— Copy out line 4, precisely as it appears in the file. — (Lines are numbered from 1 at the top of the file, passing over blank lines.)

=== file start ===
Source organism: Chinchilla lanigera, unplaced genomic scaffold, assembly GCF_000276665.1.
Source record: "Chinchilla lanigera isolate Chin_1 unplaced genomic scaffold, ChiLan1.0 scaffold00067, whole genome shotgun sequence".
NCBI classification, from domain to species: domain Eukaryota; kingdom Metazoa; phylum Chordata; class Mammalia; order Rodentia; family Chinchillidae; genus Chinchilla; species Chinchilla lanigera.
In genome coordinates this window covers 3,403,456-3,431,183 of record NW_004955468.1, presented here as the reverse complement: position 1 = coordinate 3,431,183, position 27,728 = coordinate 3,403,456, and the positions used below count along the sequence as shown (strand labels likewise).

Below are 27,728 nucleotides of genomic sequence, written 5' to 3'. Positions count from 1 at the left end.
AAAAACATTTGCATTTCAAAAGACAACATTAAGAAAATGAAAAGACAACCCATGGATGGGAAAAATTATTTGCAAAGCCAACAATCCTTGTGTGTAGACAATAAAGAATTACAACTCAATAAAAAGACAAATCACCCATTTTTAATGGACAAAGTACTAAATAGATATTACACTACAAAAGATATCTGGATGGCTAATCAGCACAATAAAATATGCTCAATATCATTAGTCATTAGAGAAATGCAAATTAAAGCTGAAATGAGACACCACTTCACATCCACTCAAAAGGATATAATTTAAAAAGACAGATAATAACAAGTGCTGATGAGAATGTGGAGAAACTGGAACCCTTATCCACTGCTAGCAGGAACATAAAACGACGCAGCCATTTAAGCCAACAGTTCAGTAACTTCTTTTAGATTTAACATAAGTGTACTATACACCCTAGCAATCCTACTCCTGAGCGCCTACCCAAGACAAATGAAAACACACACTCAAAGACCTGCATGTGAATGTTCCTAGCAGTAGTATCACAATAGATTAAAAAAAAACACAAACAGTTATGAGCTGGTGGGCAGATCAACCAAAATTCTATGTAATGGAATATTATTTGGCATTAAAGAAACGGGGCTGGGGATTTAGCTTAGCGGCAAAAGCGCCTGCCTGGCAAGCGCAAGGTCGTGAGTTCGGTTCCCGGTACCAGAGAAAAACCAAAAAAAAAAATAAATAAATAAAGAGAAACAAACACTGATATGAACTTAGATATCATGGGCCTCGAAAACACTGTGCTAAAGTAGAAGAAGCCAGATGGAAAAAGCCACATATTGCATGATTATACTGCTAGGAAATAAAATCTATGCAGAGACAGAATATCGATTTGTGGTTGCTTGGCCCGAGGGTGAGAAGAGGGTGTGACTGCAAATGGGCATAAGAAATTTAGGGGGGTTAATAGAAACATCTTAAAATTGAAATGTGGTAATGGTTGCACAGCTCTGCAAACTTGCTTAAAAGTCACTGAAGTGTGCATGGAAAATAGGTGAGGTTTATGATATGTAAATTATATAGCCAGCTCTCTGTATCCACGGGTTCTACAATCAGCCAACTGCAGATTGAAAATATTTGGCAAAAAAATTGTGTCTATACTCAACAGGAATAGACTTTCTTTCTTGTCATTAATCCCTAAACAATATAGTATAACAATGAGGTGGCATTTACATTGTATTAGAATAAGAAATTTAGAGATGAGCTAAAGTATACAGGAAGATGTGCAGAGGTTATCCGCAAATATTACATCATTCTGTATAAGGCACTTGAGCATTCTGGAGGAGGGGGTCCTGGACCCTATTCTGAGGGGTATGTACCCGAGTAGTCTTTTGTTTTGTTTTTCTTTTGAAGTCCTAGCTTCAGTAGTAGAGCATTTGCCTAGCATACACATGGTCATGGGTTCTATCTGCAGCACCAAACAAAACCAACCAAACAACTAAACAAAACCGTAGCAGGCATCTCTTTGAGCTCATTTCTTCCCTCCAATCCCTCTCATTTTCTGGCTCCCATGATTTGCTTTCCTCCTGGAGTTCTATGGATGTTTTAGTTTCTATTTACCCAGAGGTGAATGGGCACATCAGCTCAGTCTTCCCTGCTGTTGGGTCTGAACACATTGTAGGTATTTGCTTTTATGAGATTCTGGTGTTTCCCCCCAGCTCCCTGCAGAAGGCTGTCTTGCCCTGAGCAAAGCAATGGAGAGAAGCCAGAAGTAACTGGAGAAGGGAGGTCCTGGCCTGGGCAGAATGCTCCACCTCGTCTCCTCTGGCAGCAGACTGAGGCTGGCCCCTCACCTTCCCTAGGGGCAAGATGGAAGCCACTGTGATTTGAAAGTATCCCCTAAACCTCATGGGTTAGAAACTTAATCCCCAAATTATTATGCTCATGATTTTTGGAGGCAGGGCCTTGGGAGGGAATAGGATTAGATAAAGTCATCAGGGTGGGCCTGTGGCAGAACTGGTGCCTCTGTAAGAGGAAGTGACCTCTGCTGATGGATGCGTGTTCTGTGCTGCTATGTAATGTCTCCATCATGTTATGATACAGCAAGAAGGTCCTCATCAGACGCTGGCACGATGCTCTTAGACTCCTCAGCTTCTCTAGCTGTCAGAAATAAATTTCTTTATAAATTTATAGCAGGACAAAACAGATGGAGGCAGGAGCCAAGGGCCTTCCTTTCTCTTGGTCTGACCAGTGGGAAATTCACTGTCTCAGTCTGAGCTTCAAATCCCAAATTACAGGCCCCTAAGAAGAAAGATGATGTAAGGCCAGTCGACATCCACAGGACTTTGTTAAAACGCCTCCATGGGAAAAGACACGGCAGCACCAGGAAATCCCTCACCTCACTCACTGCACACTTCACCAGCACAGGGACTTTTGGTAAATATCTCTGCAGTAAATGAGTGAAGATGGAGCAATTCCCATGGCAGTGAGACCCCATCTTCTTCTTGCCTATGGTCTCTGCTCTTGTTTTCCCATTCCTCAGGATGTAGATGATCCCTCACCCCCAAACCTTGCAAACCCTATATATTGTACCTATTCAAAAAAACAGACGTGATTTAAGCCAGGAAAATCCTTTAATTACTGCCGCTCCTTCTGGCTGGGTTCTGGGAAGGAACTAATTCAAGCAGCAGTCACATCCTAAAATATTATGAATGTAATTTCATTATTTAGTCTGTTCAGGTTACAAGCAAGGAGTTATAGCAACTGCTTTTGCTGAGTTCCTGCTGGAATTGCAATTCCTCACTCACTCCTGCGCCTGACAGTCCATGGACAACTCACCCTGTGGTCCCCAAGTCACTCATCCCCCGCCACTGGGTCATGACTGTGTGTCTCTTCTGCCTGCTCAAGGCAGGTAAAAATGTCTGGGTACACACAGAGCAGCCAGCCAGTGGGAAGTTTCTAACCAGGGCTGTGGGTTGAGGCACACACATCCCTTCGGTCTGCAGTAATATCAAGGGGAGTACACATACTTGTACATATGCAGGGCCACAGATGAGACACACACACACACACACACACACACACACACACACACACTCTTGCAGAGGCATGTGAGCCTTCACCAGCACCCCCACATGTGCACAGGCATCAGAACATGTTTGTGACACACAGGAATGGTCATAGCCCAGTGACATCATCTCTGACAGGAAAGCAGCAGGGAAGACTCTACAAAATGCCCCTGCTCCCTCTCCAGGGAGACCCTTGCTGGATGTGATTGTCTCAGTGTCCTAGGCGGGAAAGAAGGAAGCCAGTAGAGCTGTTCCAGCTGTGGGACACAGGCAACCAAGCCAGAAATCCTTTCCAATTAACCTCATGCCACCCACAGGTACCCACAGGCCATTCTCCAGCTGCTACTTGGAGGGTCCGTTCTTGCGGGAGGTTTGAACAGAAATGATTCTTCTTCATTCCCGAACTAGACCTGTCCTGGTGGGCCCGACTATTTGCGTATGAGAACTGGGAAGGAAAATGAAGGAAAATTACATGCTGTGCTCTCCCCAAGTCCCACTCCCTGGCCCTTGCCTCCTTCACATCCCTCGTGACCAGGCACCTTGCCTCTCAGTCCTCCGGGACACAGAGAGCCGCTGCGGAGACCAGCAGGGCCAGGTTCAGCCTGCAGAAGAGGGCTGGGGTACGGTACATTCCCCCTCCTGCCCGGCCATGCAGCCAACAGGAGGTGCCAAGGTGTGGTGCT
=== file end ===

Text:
In genome coordinates this window covers 3,403,456-3,431,183 of record NW_004955468.1, presented here as the reverse complement: position 1 = coordinate 3,431,183, position 27,728 = coordinate 3,403,456, and the positions used below count along the sequence as shown (strand labels likewise).